Opening Importing and Setting Up:
On opening or creating a new project will give you a workspace like this:
To import an STL file select Open File(s) from the File menu like so:
Editing and Manipulating Objects:
When initially opened the model should appear centered on the print bed in the display. If the model is outside of the printable area it will appear with caution lines covering it as pictured here:
To fix this, just click on the green “move” icon then click, hold and drag the model until it is where you want it on the print bed. Our model still has caution lines because it is too big to fit inside the print bed. If the exact size is unimportant you can select the “Scale” icon to adjust the size. Once “Scale” is selected, you can either adjust using the input boxes next to the corresponding access or just drag along the corresponding axis bar within the workspace. As long as “Uniform scaling is selected the object will do just that.
Now that the model fits within the print bed it turns blue:
If you need to inspect from different angles you can right click and hold while dragging to manipulate the view.
f you suspect that the object should have a different orientation during printed from the one it was imported into you can select the “Rotate” icon. Again the object can be manipulated by either entering a number of degrees to rotate by, within the corresponding axcesses(?) input box or just hover over the axis in the workspace and drag along it. Below we clicked and dragged along the blue Z access to rotate our object.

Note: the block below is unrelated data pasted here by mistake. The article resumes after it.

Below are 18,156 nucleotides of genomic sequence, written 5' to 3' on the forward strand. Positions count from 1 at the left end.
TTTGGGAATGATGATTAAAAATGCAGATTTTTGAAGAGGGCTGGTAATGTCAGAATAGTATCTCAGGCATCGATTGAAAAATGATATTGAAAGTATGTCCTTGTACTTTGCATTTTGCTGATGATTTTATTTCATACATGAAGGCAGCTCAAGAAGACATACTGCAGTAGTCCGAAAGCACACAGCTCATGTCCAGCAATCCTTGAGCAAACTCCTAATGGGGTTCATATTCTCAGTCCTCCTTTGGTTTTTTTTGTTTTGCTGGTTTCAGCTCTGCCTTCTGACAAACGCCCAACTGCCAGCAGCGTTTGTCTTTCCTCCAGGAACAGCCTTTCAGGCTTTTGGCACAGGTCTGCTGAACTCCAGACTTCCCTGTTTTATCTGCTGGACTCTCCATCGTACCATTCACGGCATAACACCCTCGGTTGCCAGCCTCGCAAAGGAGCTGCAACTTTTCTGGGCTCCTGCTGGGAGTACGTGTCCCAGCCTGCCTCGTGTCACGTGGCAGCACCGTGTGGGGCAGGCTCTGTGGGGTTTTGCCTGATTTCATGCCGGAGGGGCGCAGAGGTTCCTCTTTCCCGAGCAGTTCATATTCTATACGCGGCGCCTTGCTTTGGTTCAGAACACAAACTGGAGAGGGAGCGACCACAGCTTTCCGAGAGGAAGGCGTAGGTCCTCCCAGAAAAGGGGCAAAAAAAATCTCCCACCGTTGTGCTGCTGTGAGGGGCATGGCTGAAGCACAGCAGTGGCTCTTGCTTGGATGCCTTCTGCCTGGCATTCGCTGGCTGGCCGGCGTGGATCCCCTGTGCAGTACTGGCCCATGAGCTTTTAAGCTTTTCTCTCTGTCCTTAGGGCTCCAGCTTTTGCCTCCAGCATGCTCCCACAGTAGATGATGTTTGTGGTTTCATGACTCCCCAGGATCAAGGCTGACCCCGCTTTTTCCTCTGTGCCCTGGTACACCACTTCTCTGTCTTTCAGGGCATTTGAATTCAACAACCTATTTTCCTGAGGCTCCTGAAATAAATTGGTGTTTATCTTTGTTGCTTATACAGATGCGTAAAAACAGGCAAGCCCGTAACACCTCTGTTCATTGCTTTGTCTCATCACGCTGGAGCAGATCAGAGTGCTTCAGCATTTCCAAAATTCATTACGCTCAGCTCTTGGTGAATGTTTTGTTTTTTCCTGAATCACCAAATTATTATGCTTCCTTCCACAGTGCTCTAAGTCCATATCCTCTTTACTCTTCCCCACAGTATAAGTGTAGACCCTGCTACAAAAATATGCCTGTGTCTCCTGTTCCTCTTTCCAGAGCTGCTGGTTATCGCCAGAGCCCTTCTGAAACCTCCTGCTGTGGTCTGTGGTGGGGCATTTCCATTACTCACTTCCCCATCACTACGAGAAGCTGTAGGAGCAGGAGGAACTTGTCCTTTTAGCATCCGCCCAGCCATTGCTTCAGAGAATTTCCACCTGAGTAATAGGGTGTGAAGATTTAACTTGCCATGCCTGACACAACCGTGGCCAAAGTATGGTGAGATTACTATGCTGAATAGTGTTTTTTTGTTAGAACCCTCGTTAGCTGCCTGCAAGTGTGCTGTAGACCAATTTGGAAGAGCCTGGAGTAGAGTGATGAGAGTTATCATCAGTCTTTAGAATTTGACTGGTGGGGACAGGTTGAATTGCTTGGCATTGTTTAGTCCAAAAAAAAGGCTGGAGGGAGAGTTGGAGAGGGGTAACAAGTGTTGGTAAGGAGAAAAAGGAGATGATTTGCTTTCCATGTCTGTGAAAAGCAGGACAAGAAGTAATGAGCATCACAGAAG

The other tools in the green toolbar are “Multiply Object” and “Mirror Object”. They pretty much do what you think.
Several preset profiles have been set to make printing quick and easy. It is recommended that you stick to these and avoid adjusting other settings apart from the material dropdown and the ones listed below until you have a little more experience and can comfortably predict what adjustments to the different settings will do. The three main profiles are fast, standard and high quality as pictured here:
If you do any need to adjust any settings they will most likely be Infill, Support, Brim.
This determines how much plastic will be used to fill the interior of the object. For a simple sculpture a 20% infill will typically be sufficient. For something like a lithograph you will want to increase the infill to something like 80%. This prevents any kind of pattern shining through when illuminated.
Enabling support is important if you have overhangs that would otherwise be unsupported while printing. The print will remain hot while printing causing any unsupported areas to droop or collapse. We recommend leaving the support at the default settings unless given explicit instructions along with the print In order to view the support you will need to select the layer view.
If you experience any warping at the edges of your print or if the print is not adhering properly you may want Cura to generate a brim for you. Some adhesion issues can also be addressed by giving the bed a quick wipe with acetone before beginning the print.
Saving and Exporting to GCode:
Once you’re happy with the settings and Cura indicates it has finished slicing you can now save the object as gcode file.
A quick note: Unfortunately neither time estimate from the Cura slicer or Octoprint can be relied on so don’t use those to make plans.